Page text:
Thursday, May 12, 2016

Adding it up

I can do basic math, especially with the help of a calculator. It wasn’t always the case. I almost didn’t make it out of my Junior year in High School because of Geometry – something I still am not sure had any value all these years later and something I’m not sure really relates to math! Joking aside, my point is that I know that the math favors Mrs. Clinton in the 2016 Democratic nomination race. And I see where Senator Sanders supporters are frustrated. This is not a “Feel the Bern” blog – but there is something about the math in these primaries that deserves looking into – for both parties.

If you listen or follow the ‘mainstream’ media (or ‘lame stream’ if you’re a Sarah Palin supporter) – the Democratic nomination for President is all sewn up. Vermont Senator Bernie Sanders has no way of meeting the number of delegates needed. (The candidates are a few hundred delegates apart from the results from the various state elections but Mrs. Clinton has hundreds more of ‘super delegates’ who are pledged to her.) Sanders supporters point to how many states he has won and note that the pledge of a ‘super delegate’ is just that – a pledge, not a vote. Neither side will convince the other until the convention happens in Philadelphia in July 2016.

Eight years ago Mrs. Clinton did the math herself and reluctantly waved the white flag and folded up her campaign and supported then Senator President Obama. That happened when a significant portion of the ‘super delegates’ at that time told her that they were switching camps. That’s not happening this time, people aren’t switching away from her so why won’t Bernie do the same thing?

Rallies for Senator Sanders are bursting at the seams. In Sacramento this week (5/10/16) “somewhere between 15,000 and 20,000 people were estimated to have been packed inside the stadium, with more than 10,000 more continuing to wait outside.” Some reports claim these people aren’t voters so it doesn’t matter – but there is something impressive about a candidate who can’t win the nomination drawing over capacity crowds in city after city, state after state.

What’s going on? Has everybody failed math? No. It’s about more than winning the nomination though that is the framework that Senator Sanders is able to deliver his message in.

Sanders passionately speaks about the issues that he cares about – while Clinton, known to the electorate for more than two decades is more circumspect in her presentation of the issues. It’s true that the differences on the Democratic side as it relates to policy are incremental and the Senator and the Secretary have more in common than they do with the GOP candidate.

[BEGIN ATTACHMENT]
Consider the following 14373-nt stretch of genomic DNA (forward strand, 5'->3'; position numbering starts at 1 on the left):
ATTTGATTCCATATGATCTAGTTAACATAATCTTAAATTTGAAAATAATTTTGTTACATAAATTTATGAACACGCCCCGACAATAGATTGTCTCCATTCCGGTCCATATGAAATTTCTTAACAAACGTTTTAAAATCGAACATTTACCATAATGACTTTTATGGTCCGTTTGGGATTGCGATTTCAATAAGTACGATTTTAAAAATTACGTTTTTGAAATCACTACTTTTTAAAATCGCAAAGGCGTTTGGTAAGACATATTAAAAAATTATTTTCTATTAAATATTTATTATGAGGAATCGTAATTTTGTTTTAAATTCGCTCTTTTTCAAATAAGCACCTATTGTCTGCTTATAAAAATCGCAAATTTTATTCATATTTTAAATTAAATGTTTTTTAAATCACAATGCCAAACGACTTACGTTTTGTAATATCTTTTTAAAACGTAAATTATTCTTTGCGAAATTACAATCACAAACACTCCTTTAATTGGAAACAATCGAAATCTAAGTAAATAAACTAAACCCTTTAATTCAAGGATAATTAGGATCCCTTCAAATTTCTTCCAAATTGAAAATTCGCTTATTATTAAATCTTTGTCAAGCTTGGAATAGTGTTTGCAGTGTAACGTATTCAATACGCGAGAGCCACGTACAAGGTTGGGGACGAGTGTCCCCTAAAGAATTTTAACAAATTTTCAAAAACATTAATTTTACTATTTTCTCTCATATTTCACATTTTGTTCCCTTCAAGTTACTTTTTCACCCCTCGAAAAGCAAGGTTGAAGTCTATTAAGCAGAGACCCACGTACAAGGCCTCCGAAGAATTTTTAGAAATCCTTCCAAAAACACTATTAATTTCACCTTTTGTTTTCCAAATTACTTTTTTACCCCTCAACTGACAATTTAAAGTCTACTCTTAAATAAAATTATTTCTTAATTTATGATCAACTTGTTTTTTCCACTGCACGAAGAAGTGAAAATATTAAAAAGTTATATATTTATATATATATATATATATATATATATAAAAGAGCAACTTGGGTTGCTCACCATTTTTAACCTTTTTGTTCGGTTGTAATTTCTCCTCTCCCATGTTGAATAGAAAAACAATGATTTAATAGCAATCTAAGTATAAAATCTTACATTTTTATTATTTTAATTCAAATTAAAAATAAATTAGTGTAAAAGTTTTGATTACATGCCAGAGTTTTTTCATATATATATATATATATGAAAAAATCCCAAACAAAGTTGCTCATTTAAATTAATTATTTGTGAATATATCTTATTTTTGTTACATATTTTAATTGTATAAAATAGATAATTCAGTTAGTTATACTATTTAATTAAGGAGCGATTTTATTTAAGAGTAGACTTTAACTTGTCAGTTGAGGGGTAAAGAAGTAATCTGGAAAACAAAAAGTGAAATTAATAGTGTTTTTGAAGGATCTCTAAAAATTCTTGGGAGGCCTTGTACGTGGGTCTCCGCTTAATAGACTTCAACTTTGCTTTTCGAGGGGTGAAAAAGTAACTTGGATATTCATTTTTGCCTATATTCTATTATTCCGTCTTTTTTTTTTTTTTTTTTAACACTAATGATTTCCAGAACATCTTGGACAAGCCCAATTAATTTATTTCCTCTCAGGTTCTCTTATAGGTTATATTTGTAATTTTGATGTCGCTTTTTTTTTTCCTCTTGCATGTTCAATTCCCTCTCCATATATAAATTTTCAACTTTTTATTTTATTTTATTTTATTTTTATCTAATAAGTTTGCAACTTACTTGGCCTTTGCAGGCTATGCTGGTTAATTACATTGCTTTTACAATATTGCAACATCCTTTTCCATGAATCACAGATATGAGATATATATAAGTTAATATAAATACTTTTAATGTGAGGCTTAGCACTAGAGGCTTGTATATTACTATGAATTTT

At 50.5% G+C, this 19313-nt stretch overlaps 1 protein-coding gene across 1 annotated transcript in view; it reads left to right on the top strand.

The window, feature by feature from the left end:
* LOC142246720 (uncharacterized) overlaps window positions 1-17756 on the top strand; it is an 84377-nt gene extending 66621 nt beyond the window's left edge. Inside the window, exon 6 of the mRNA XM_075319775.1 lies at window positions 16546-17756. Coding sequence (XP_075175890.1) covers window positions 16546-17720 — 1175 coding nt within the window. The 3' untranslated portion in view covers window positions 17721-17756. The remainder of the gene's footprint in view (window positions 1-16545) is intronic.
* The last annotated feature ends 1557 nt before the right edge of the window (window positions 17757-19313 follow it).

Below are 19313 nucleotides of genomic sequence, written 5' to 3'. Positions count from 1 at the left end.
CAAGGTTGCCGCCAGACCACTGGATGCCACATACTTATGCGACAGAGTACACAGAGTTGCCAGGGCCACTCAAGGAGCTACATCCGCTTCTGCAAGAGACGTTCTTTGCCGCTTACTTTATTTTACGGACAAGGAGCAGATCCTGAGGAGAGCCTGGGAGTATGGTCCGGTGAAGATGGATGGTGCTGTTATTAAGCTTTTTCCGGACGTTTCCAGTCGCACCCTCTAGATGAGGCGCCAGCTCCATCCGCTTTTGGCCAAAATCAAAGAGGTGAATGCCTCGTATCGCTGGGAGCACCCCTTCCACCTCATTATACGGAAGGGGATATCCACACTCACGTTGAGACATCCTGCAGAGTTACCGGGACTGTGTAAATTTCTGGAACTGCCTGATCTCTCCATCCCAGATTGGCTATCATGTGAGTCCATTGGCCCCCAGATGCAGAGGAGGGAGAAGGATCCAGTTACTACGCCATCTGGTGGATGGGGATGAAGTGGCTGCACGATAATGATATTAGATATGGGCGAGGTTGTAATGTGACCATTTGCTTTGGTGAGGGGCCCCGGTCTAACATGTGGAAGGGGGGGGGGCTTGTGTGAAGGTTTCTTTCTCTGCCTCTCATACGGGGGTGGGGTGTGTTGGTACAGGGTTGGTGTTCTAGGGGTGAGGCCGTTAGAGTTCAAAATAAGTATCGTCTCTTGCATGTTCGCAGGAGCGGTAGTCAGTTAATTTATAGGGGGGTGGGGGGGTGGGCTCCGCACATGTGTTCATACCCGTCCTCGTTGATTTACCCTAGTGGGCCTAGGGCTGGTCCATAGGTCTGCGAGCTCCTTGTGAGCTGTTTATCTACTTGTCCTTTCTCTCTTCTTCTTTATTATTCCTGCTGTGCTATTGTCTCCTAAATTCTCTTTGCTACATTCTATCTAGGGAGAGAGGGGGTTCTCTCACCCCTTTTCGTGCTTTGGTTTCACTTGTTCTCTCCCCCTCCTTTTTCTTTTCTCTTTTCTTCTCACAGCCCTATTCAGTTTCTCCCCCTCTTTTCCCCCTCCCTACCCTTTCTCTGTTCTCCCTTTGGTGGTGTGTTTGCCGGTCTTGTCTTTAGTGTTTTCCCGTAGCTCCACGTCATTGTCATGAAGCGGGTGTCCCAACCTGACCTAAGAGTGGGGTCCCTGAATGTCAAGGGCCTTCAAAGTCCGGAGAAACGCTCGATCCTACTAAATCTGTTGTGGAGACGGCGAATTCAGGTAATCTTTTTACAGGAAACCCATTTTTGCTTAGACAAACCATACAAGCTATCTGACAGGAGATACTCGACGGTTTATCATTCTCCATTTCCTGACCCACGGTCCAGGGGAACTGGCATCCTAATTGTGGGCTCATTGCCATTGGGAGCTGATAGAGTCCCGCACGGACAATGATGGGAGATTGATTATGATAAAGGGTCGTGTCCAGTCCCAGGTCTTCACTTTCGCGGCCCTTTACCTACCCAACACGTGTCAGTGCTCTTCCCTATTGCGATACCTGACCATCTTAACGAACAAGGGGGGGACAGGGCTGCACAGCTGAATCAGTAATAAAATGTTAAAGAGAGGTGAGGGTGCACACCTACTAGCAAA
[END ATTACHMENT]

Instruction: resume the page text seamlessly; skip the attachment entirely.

There’s been much kerfuffle and speculation that Bernie supporters won’t transfer their support automatically over to Hilary when she gets the nomination. Likewise there have been Clinton supporters who have said the same if Sanders somehow gets the nod. A good amount of that communication is posturing and emotional reactions in the heat of a political battle. It’s more than that, though.

It really is about how each candidate is perceived. Bernie has crafted a style of being thought of as your hip grandfather – hair askew, speaking from the hip, telling it like it is and pouring everything of himself into the campaign. Contrast that with Hilary who is part of a huge political machine where every moment is planned, strategically designed and carefully calibrated. The result is that she has an aura of being disingenuous – whether it’s based in truth or is just the culmination of 20+ years of attacks it has stuck. A Washington-Post poll in March 2016 showed only 37% of the public found her to be ‘trustworthy.’ And while there have been independent reports that show she’s honest, what has stuck with the public is that she’s not.

There’s been a number of comparisons of Sanders to Donald J. Trump. Crowds, being ‘anti-establishment’ and speaking directly are the top-line similarities. The two couldn’t be more different because the fundamental policies and issues that they advocate are nearly polar opposite. They do, however, have a commonality –the American populace believe them when they talk, even if what they say is unpleasant, unconventional or even downright wrong. And even when they contradict themselves moments after saying one thing or another.

Hilary Clinton released a “brutal” Anti-Trump ad in early May 2016. It’s a long series of quotes from GOP establishment figures on how dangerous, out of touch, etc. Donald Trump is.

If this is her strategy, then Trump’s naming Chris Christie as the head of his transition team to get into the Oval Office wasn’t actually premature or presumptuous as I originally thought.

16 GOP candidates tried and failed to topple Donald J. Trump. The Bush dynasty – from Presidents #41 and #43 to former Florida Governor Jeb with more than $100 million in super PAC money couldn’t make a dent when Trump accurately assailed Jeb for having “no energy.” If anything they fueled his rise.

The idea that those traditional attacks on Trump and the pleas for Sanders to get out of the race are based on old modes of thinking – old math if you will. The voters (for good or bad) want somebody they believe – even if that person is full of contradictions and may not have the remotest credentials to do the job. Come November 8, 2016 it may add up to President Trump unless Mrs. Clinton starts using some new fangled equations.

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